At the board of trustees meeting today, a handful of students voiced concerns of burdens and stresses that come with the raise of tuition.
Junior international justice studies major Heather Francis was the first student to talk about affordable and accessible education at the annual tuition hearing.
“Reading the priorities for the 2018-19 year changes to our community… I feel fearful for a rise in our tuition because I know that even if it is a small increase, an increase over a decade will make a huge impact in the future,” Francis said.
Francis said it’s especially unfair to students already taking out loans and have no other means to fund their education.
Francis mentioned how one in five students face anxiety and depression, some of which is caused by financial stress. The student also cited a New York University study that shows how tuition increases result in a decrease in ethnic and racial diversity in the student body.
Law and government masters student Karen Cardell spoke about how public education is crucial to sustaining democracy.
Cardell said public education is the “gateway to our middle class” because it allows people to access education, connections, ideas and employment. She said that there is a lack of “transparency” and a lot of “division” within the university and administration that hurt the Montclair State University community.
“We complain that the state’s not funding us, we complain that it’s a problem with finances, but it’s also a problem with management,” Cardell said.
Montclair State is the third lowest in undergrad in-state tuition at $12,455 this past academic year. The tuition rate for next school year will be decided at a July meeting, after New Jersey Gov. Phil Murphy signs a higher education budget plan in June.
“Just because our tuition is lower than other schools in New Jersey, doesn’t mean we don’t have students here at Montclair State who are still struggling to get by,” Francis said.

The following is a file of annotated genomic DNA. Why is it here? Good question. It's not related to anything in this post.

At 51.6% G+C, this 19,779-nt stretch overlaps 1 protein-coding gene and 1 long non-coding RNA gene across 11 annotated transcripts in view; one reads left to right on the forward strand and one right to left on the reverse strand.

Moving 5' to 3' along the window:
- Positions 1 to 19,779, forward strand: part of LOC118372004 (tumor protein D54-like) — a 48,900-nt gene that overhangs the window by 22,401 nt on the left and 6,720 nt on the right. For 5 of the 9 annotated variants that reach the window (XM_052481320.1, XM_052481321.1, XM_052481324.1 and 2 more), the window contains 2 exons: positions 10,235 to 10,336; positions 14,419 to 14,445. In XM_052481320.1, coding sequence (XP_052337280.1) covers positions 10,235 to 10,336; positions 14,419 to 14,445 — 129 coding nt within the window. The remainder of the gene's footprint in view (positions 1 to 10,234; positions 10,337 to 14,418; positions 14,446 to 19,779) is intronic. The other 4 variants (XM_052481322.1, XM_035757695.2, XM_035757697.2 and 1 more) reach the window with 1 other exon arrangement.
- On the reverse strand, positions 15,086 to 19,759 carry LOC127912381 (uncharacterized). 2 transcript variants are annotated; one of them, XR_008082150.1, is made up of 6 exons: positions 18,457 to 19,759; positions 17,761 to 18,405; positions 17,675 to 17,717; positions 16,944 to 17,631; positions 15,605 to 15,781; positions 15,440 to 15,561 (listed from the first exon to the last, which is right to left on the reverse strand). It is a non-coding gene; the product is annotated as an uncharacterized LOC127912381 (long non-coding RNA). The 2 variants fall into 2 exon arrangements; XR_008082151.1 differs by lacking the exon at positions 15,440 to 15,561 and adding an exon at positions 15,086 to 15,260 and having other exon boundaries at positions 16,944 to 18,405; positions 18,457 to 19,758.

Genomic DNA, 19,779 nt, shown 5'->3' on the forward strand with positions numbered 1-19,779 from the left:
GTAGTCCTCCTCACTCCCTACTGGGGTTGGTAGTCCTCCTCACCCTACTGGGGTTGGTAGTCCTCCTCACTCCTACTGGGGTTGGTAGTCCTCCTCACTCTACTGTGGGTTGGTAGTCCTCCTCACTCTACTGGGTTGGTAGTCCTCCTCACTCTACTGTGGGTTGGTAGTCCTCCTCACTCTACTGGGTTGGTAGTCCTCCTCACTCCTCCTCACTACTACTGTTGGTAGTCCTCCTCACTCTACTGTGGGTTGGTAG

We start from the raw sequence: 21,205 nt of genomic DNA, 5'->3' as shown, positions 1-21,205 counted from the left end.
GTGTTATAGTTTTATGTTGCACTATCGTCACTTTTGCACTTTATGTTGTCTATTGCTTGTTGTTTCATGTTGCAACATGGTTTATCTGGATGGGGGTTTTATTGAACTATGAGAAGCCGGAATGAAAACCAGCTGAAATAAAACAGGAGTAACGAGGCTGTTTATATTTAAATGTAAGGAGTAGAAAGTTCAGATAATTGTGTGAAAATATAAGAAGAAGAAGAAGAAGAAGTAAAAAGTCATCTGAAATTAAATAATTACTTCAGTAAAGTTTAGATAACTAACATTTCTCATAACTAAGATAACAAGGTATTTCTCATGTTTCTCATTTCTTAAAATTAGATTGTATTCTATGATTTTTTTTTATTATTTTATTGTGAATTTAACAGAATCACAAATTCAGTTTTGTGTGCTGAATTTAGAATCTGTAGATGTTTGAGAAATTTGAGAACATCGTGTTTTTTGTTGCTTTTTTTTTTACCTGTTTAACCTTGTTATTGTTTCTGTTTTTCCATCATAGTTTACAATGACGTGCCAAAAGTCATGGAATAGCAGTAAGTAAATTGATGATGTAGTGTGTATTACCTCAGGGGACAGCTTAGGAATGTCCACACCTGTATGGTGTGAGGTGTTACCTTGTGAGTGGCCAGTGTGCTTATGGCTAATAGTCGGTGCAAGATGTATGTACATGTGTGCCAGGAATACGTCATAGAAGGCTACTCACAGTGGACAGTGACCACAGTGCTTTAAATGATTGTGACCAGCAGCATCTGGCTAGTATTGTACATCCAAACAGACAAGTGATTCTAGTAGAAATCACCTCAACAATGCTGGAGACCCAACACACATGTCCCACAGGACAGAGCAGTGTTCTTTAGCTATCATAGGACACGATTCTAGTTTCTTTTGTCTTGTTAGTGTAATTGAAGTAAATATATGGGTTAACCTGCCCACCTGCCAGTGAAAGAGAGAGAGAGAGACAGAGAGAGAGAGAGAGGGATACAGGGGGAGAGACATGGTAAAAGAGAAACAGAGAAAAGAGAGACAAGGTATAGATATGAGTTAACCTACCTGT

University President Susan Cole said that she and board members have been working to get more state aid, as the aid for four year public universities in New Jersey is lacking.
In past hearings, students and faculty have criticized the low student turnout at the annual tuition hearing being because of the lack of advertising from administration.
Cole addressed this and said that they made more of an effort this year to inform students of the hearing, including sending several widespread emails which in total had 26,000 views and a full-page ad in The Montclarion.
Students can also email their opinions and concerns to the Board of Trustees if they were unable to make the meeting.
“I think it’s important for students to voice their concern about everything because we pay for education and we have a basic right to education,” Cardell said.
President of the Montclair State University Federation of Teachers and professor Richard Wolfson asked faculty to consider the lack of student attendance to be because they feel like they have no power to change the administration’s decisions on tuition.
Toward the end, Board of Trustees student representative Hasani Council said students should be fighting by Cole’s and other board members’ sides to receive better state aid.
“I’m challenging all of us as students to take on more of an active role in fighting for what we want,” Council said.